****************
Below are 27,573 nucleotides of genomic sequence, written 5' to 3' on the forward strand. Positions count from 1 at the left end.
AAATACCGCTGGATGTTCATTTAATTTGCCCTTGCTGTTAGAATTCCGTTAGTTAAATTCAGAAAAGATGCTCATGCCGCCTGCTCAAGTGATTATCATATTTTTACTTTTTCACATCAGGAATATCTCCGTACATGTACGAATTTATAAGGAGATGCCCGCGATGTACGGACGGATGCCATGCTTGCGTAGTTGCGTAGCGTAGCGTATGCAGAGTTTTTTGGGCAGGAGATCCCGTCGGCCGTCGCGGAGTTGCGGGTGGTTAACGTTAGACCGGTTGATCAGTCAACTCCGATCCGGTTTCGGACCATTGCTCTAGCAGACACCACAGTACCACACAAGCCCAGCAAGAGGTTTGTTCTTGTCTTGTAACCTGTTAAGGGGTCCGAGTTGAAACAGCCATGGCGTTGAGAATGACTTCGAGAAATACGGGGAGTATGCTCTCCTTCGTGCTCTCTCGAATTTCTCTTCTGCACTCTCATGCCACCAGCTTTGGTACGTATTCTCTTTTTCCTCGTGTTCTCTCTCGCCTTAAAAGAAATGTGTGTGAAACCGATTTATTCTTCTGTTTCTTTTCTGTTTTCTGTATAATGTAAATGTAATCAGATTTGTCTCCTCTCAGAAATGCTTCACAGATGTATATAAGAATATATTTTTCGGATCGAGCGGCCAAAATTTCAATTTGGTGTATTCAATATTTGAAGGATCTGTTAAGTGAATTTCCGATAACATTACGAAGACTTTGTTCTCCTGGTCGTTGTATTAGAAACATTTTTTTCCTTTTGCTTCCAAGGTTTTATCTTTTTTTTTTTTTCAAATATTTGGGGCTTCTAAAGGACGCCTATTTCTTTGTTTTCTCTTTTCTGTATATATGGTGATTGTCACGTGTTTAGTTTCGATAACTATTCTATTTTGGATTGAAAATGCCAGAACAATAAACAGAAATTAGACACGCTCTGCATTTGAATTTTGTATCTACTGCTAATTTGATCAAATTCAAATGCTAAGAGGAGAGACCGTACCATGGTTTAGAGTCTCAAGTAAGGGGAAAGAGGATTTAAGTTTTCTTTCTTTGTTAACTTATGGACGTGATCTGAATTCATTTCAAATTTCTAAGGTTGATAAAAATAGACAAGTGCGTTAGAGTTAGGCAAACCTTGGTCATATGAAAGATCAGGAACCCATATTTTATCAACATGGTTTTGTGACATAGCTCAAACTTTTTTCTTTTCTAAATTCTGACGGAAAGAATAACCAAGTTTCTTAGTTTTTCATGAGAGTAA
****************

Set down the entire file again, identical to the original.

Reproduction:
Below are 27,573 nucleotides of genomic sequence, written 5' to 3' on the forward strand. Positions count from 1 at the left end.
AAATACCGCTGGATGTTCATTTAATTTGCCCTTGCTGTTAGAATTCCGTTAGTTAAATTCAGAAAAGATGCTCATGCCGCCTGCTCAAGTGATTATCATATTTTTACTTTTTCACATCAGGAATATCTCCGTACATGTACGAATTTATAAGGAGATGCCCGCGATGTACGGACGGATGCCATGCTTGCGTAGTTGCGTAGCGTAGCGTATGCAGAGTTTTTTGGGCAGGAGATCCCGTCGGCCGTCGCGGAGTTGCGGGTGGTTAACGTTAGACCGGTTGATCAGTCAACTCCGATCCGGTTTCGGACCATTGCTCTAGCAGACACCACAGTACCACACAAGCCCAGCAAGAGGTTTGTTCTTGTCTTGTAACCTGTTAAGGGGTCCGAGTTGAAACAGCCATGGCGTTGAGAATGACTTCGAGAAATACGGGGAGTATGCTCTCCTTCGTGCTCTCTCGAATTTCTCTTCTGCACTCTCATGCCACCAGCTTTGGTACGTATTCTCTTTTTCCTCGTGTTCTCTCTCGCCTTAAAAGAAATGTGTGTGAAACCGATTTATTCTTCTGTTTCTTTTCTGTTTTCTGTATAATGTAAATGTAATCAGATTTGTCTCCTCTCAGAAATGCTTCACAGATGTATATAAGAATATATTTTTCGGATCGAGCGGCCAAAATTTCAATTTGGTGTATTCAATATTTGAAGGATCTGTTAAGTGAATTTCCGATAACATTACGAAGACTTTGTTCTCCTGGTCGTTGTATTAGAAACATTTTTTTCCTTTTGCTTCCAAGGTTTTATCTTTTTTTTTTTTTCAAATATTTGGGGCTTCTAAAGGACGCCTATTTCTTTGTTTTCTCTTTTCTGTATATATGGTGATTGTCACGTGTTTAGTTTCGATAACTATTCTATTTTGGATTGAAAATGCCAGAACAATAAACAGAAATTAGACACGCTCTGCATTTGAATTTTGTATCTACTGCTAATTTGATCAAATTCAAATGCTAAGAGGAGAGACCGTACCATGGTTTAGAGTCTCAAGTAAGGGGAAAGAGGATTTAAGTTTTCTTTCTTTGTTAACTTATGGACGTGATCTGAATTCATTTCAAATTTCTAAGGTTGATAAAAATAGACAAGTGCGTTAGAGTTAGGCAAACCTTGGTCATATGAAAGATCAGGAACCCATATTTTATCAACATGGTTTTGTGACATAGCTCAAACTTTTTTCTTTTCTAAATTCTGACGGAAAGAATAACCAAGTTTCTTAGTTTTTCATGAGAGTAA